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Interfacility and non-emergent medical transport are often misunderstood. We often answer the question: “…do you show up if we call 911?” The answer is, most of the time no. That is called pre-hospital transport and while we do provide those services to nursing and assisted living facilities, MedTrust primarily serves hospitals. If you or a loved one must be moved from one hospital to another to receive a higher level of care or services, a company like MedTrust would be called. In short, we are the “Medicine between the Buildings.”
Care can be delivered on an emergent or non-emergent basis and at a level ranging from BLS/ALS to SCT/Critical Care. We also discharge patients on behalf of the hospital to rehabilitation, skilled nursing, assisted living facilities and to their residence. In most cases, the patients being transported are assumed to be clinically stable. However, sometimes, these patients are fighting multiple health issues including, but not limited to: Chronic Heart Failure (CHF), Chronic Obstructive Pulmonary Disease, Hypertension/Hypotension, Dementia, AFIB, End Stage Renal Disease (ESRD), diabetes and more.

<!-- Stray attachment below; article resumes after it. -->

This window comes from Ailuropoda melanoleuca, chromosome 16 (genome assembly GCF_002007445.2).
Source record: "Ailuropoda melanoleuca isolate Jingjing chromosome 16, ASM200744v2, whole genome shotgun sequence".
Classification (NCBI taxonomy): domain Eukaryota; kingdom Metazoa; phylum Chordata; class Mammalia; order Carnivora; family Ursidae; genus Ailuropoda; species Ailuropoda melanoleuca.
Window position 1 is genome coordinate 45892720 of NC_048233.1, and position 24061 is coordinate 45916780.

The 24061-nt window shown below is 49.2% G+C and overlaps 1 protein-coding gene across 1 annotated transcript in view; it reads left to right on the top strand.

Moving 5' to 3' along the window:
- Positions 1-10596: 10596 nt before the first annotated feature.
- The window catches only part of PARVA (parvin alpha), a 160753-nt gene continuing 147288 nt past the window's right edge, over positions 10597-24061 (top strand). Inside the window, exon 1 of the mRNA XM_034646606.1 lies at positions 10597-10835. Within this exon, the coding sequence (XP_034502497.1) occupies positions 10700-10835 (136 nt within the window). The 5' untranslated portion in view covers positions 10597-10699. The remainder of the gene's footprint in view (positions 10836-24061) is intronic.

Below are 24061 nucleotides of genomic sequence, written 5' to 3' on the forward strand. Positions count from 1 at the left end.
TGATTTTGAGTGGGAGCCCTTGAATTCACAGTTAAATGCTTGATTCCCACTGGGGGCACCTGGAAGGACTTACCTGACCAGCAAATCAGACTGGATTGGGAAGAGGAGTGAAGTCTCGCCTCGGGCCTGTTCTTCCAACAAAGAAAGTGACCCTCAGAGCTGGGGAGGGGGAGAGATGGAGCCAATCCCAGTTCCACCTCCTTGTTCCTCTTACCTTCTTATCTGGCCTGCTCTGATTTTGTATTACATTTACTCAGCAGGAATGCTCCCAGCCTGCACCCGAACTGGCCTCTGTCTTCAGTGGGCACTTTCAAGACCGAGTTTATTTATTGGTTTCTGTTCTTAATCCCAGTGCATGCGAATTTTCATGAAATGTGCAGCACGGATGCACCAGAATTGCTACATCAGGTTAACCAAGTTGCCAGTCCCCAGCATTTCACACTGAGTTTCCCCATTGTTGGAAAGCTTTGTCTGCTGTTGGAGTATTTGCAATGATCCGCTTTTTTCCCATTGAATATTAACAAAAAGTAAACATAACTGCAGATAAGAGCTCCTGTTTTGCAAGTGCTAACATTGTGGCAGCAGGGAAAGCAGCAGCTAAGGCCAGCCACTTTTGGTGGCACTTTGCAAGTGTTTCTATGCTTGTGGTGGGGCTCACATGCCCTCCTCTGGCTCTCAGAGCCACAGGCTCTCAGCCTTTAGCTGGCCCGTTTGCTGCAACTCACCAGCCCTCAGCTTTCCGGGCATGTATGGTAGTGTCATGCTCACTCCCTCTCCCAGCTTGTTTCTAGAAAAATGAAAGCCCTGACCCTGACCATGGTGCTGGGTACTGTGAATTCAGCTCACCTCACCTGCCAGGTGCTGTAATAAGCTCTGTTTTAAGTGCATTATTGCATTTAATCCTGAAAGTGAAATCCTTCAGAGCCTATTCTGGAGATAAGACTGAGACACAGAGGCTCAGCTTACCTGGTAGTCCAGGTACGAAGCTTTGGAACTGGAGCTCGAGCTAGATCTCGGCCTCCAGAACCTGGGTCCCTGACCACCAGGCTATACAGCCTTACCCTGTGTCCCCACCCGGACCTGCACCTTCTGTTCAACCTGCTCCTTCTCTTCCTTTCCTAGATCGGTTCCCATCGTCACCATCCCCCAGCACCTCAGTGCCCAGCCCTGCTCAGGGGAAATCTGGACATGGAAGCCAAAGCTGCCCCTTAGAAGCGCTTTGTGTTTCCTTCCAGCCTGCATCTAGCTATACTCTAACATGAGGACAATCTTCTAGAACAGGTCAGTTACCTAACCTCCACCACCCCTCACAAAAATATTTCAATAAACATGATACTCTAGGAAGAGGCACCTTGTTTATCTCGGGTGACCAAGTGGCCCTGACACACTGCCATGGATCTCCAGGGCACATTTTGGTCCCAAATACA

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Frequently Asked Questions
What information do I need when I call for a transport?
Social Security Number*
Date of Birth
Pick up Address (Apartment Number if applies) or Facility Name
Where the Patient is going? (Address or Facility Name and Doctor’s Names / Suite Number)
For what reason?
What type of Insurance the Patient has?
*Insurance Carriers and Medicare require the Patient’s Social Security Number and Policy Number(s) for identification and to process the claim.
How will MedTrust determine what type of transport I need?